And don’t stop there. As a parent, you have every right to find out what policies your child’s school has when it comes to diversity and inclusion. “Ask your child's school what their anti-racist and anti-bias policies are,” Vera Ahiyya, an elementary school teacher in Brooklyn, NY, tells Romper via email. And if the curriculum doesn’t match the policies being promoted by the school, call them out on it, and make suggestions as to what should be included. You should always review the materials that your child is reading, Dr. Parker points out, "to see if the materials are historically accurate and feature diverse voices, and especially diverse #ownvoices."
In some cases, you might have to take matters into your own hands. And there’s no time like the present to start pushing for more diversity and inclusion in the reading materials assigned to your child. Parents can begin by picking out book titles that they feel might be more suitable for their children. (If you're looking for ideas, sites like We Are Kid Lit Collective, Lee & Low, and We Need Diverse Books Summer Reading Series are a good place to start.)
Another option is to create an inclusive reading co-op. You can begin by organizing a good old-fashioned (and contactless) neighborhood book drive so that you can get diverse titles into the hands of kids quickly and affordably. Says Parker: "Access to actual books is something kids are hungry for, and creating a book drive lifts the literacy lives of all the children and builds community when we need it most." Kids can trade books with other classmates when they're finished reading and even include a note stating why a title is a total page-turner.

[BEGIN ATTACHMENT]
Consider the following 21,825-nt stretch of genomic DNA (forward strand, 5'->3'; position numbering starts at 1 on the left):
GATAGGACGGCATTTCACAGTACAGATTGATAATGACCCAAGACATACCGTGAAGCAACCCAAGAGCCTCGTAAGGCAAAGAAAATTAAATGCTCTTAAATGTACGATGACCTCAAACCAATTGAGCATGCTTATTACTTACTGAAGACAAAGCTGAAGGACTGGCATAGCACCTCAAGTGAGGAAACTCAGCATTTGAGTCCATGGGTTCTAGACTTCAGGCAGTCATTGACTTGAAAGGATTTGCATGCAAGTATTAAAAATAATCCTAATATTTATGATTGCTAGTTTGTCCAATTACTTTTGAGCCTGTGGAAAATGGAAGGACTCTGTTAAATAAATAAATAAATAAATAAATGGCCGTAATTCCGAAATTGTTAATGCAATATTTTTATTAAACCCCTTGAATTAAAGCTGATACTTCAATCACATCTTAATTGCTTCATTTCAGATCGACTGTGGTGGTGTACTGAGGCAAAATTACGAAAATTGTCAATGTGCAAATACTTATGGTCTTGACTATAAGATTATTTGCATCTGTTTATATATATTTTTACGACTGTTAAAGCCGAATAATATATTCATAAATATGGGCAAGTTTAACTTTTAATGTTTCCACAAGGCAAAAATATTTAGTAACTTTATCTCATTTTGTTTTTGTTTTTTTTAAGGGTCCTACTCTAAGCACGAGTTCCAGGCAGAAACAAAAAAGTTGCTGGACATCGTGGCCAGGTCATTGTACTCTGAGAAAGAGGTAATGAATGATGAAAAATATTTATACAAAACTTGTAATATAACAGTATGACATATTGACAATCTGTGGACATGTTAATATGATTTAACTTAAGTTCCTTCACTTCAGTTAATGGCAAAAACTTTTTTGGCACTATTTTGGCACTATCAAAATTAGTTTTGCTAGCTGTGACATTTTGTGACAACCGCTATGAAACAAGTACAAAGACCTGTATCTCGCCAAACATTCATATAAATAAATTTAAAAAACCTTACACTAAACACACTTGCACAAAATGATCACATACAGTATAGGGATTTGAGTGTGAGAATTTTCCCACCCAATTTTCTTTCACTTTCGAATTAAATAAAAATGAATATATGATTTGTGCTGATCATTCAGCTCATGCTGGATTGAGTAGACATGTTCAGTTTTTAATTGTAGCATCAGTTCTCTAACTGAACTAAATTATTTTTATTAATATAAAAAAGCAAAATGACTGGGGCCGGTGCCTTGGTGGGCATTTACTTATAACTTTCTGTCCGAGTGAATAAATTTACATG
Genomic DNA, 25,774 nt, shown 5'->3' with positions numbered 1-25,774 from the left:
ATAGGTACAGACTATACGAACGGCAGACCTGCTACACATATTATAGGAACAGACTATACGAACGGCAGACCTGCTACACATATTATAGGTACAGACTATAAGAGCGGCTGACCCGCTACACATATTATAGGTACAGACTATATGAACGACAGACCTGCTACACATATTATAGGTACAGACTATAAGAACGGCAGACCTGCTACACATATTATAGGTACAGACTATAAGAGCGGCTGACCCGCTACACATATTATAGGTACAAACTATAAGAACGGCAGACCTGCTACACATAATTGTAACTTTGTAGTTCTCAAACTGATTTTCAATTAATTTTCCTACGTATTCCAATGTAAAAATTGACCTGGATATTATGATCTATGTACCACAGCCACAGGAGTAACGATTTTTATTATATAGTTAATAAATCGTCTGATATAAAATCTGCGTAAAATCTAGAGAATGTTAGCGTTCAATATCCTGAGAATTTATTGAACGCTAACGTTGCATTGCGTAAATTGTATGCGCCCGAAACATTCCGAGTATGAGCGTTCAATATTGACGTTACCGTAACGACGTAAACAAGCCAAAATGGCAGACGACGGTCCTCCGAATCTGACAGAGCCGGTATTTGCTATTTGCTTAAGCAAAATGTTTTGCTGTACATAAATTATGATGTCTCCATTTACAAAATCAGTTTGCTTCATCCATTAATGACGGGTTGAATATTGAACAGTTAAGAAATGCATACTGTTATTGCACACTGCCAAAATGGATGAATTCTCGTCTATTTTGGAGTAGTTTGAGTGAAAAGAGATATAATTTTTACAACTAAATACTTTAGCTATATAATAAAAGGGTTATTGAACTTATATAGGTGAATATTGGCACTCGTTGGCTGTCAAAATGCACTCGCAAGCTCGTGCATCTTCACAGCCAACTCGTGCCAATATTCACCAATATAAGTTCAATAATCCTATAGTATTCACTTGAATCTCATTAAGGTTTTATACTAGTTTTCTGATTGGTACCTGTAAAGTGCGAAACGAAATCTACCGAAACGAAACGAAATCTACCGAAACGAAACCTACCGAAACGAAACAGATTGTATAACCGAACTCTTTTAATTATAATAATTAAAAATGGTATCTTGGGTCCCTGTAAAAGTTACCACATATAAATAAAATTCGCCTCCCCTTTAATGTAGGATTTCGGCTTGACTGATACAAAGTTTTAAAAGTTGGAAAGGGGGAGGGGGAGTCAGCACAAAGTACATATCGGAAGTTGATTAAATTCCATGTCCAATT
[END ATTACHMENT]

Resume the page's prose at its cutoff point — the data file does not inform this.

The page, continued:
Ultimately, if you're looking to invoke real change, vote like a mother — literally.
And if you're ready to roll up your sleeves and pitch in as a room parent, you might be able to advocate directly for more diversity in the classroom. "Particularly ambitious parents/caregivers might even ask their children's teachers if they can help with organizing and reach out to authors to make arrangements," says Parker. "That way, parents can make sure their child, and ones in their child's class/school, have access to diverse materials, too."
Ultimately, if you're looking to invoke real change, vote like a mother — literally. When school elections roll around, make your concerns about diversity and inclusion heard at the polls. “Make sure there are people of color, and more specifically, Black people, on school boards, as council members, as your representatives, as well as Congress people,” says Ahiyya. “Ask what kind of professional development is happening in terms of anti-racist and anti-bias practices.” Then, find out how you and other concerned parents can support the school to ensure an anti-racist and anti-bias institution. You can find this info out by attending a board meeting or talking to administration to see where your school stands on the issues. After all, if there is diversity in leadership, it will also positively impact your child's curriculum.
Even if school hasnt started yet, you can begin creating a more inclusive curriculum. Parker recommends using your child’s summer reading list as an opportunity for children to "introduce and immerse our children in new books, authors, and experiences that can affirm them through 'mirrors' — which is what Black, Latinx, and other children of color need, especially right now," she says.
Adds Parrott: "It is our duty as educators and parents to ensure that our children not only experience fantastic, far-off worlds through books, but that they see themselves."
Dr. Kimberly Parker, Ph.D., a former high school English teacher and award-winning literary and equity expert who advocates for diversifying school curriculums
Kiera Parrott, Reviews and Production Director for School Library Journal
Elizabeth Tyrrell, MS, NYC teacher
Vera Ahiyya, elementary school teacher in Brooklyn, NY